Karen Cochran Beaulieu

Karen Cochran Beaulieu

Do you provide care for a loved one, or are you facing challenges as you age? This column is designed to bring support, education and encouragement for those who have questions about aging or care for loved ones. 

 

Dear Karen,

I have been trying to be more aware of making quality of life moments for my father. I have been choosing activities that he and I always liked doing together when I was growing up, but I haven’t had much success. What can I do?

 

Dear Reader,

Don’t get discouraged. There will be times when our loved ones show no enthusiasm whatsoever, although we think we have the perfect plan.

Let me share a story when one of my great ideas was a total flop. One day at the farmer’s market I spied farm-fresh green beans. I immediately recalled a wonderful childhood memory when a farmer would come door-to-door selling his vegetables. My mom would buy green beans, and my sisters and I would “pop” them on the back patio. 

I excitedly bought beans and couldn’t wait to get home and share this delightful reminiscent activity. Mom was bored – she didn’t remember the farmer or the beans or that popping sound that I still love after all these years. I looked at her and said, “You don’t like doing this, do you?” She diplomatically replied, “I like doing things with you!” After years of cooking, she was now happy dining in an Assisted Living, where her meals were cooked and served three times a day.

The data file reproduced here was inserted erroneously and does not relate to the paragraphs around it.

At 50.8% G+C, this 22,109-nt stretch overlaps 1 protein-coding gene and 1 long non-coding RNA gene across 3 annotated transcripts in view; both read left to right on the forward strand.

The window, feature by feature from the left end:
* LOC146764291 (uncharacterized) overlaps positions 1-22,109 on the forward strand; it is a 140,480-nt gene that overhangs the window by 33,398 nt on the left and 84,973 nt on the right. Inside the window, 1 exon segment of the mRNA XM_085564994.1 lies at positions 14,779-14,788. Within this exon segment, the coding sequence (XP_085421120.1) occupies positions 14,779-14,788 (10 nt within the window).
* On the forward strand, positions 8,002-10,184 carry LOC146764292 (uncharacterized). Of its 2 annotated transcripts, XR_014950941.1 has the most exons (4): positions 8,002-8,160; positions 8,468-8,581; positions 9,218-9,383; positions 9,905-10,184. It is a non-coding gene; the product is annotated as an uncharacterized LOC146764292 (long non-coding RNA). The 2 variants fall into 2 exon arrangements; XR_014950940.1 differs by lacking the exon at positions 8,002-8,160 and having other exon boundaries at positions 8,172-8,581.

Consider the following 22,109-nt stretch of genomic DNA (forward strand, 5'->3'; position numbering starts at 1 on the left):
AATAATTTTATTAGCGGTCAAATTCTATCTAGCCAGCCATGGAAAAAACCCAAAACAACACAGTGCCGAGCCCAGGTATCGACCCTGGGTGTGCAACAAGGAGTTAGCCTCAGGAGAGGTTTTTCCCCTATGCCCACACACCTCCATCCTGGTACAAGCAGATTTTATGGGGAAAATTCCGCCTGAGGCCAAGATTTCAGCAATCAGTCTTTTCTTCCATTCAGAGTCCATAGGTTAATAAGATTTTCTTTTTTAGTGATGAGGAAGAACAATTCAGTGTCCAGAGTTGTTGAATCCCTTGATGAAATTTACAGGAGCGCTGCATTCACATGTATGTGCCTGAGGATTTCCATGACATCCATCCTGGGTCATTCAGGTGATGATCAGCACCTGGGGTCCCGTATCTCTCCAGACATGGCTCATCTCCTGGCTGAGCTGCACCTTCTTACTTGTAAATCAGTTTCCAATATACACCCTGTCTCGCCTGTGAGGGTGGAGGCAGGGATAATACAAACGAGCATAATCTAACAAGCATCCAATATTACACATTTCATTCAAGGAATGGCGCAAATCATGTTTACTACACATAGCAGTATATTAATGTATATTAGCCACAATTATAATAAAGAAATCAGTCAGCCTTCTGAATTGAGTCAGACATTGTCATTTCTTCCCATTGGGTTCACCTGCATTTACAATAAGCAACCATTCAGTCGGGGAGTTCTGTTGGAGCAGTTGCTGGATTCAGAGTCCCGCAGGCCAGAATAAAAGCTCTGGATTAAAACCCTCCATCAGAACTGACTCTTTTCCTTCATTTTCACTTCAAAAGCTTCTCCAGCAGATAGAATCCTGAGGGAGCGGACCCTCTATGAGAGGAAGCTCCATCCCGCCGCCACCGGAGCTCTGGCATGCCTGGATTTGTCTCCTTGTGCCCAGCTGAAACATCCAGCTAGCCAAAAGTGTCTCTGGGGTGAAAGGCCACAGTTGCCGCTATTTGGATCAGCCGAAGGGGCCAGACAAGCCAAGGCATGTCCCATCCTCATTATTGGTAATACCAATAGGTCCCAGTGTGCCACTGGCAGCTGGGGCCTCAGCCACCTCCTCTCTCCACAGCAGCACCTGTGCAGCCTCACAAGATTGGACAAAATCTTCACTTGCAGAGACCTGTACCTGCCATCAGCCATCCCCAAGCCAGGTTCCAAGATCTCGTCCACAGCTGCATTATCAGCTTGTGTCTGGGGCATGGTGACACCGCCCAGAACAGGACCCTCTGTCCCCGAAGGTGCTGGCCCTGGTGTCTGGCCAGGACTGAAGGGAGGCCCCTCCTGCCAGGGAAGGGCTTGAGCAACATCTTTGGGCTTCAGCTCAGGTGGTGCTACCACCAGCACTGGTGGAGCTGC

I realized I had been planning activities that we had enjoyed in the past. I should have been choosing ones that we could enjoy together in the present. This was the first inspiration to the creation of my Moment-Method!

 

Dear Karen,

My family was attending a special dinner and I had purchased a lovely new outfit for my mother. When it came time to get dressed, she adamantly refused to wear it. She insisted on her warm fuzzy blue sweater. This choice certainly did not fit my requirements as stylish or appropriate for the occasion! Although she has memory loss, I felt there was no room for discussion. It escalated into a shouting match. I didn’t mean to upset her; I just wanted her to look nice. Was that so wrong for me to feel that way?

 

Dear Reader,

As caregivers, it is our task to adapt to the declining behavioral changes of our loved ones. It is difficult, but we should avoid upsetting their balance as much as possible. In the scope of life, it doesn’t really matter if your mom wore the new dress or her favorite sweater. Although these combative issues will arise, in hindsight they will become unimportant.

In an ideal world, this intense situation could have been a success, if you had honored her choice and offered a self-esteem building statement. For example, “Actually Mom, that was a really good choice. You will be warm and comfortable in your fuzzy sweater.” 

A caregiver’s goal is to allow their loved ones to make choices as long as they are able and to help them retain their dignity. Trust me, I am in no way suggesting that this is easy; after all, we are only human. Unfortunately, our job is one that will never cease to be stressful as well as emotionally and physically demanding. Learning how to add joy to journey is imperative for everyone! It is well worth the effort.

 

Share your questions, challenges and successes: momentsthatmatterkcb@gmail.com Your submission may be published; however, all submissions will be answered.

Karen Cochran Beaulieu is the author of the book, Moments that Matter; a roadmap for caregivers and their loved ones with memory loss and spent 15 years as an activities director in all areas of senior living. Over the past 10 years, she has been a caregiver for two aging parents. Karen is a resident of Sumter County.